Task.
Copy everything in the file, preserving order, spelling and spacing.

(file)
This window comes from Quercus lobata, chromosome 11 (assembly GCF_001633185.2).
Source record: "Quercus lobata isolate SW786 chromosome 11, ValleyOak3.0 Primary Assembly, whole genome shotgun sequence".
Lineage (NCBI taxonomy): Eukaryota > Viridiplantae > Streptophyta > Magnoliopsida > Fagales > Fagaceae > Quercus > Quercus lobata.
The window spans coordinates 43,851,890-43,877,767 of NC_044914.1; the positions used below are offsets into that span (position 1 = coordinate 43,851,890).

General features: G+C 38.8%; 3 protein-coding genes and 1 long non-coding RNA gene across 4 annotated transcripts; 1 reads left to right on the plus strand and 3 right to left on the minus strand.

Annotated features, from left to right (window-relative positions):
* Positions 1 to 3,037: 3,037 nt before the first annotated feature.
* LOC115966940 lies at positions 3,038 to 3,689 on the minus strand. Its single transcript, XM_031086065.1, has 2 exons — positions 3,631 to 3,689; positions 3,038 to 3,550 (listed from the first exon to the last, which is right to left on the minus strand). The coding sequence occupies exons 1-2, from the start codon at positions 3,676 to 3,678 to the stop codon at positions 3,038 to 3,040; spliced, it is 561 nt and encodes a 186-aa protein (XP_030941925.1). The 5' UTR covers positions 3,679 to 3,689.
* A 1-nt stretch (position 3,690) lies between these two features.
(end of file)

This window comes from Quercus lobata, chromosome 11 (assembly GCF_001633185.2).
Source record: "Quercus lobata isolate SW786 chromosome 11, ValleyOak3.0 Primary Assembly, whole genome shotgun sequence".
Lineage (NCBI taxonomy): Eukaryota > Viridiplantae > Streptophyta > Magnoliopsida > Fagales > Fagaceae > Quercus > Quercus lobata.
The window spans coordinates 43,851,890-43,877,767 of NC_044914.1; the positions used below are offsets into that span (position 1 = coordinate 43,851,890).

General features: G+C 38.8%; 3 protein-coding genes and 1 long non-coding RNA gene across 4 annotated transcripts; 1 reads left to right on the plus strand and 3 right to left on the minus strand.

Annotated features, from left to right (window-relative positions):
* Positions 1 to 3,037: 3,037 nt before the first annotated feature.
* LOC115966940 lies at positions 3,038 to 3,689 on the minus strand. Its single transcript, XM_031086065.1, has 2 exons — positions 3,631 to 3,689; positions 3,038 to 3,550 (listed from the first exon to the last, which is right to left on the minus strand). The coding sequence occupies exons 1-2, from the start codon at positions 3,676 to 3,678 to the stop codon at positions 3,038 to 3,040; spliced, it is 561 nt and encodes a 186-aa protein (XP_030941925.1). The 5' UTR covers positions 3,679 to 3,689.
* A 1-nt stretch (position 3,690) lies between these two features.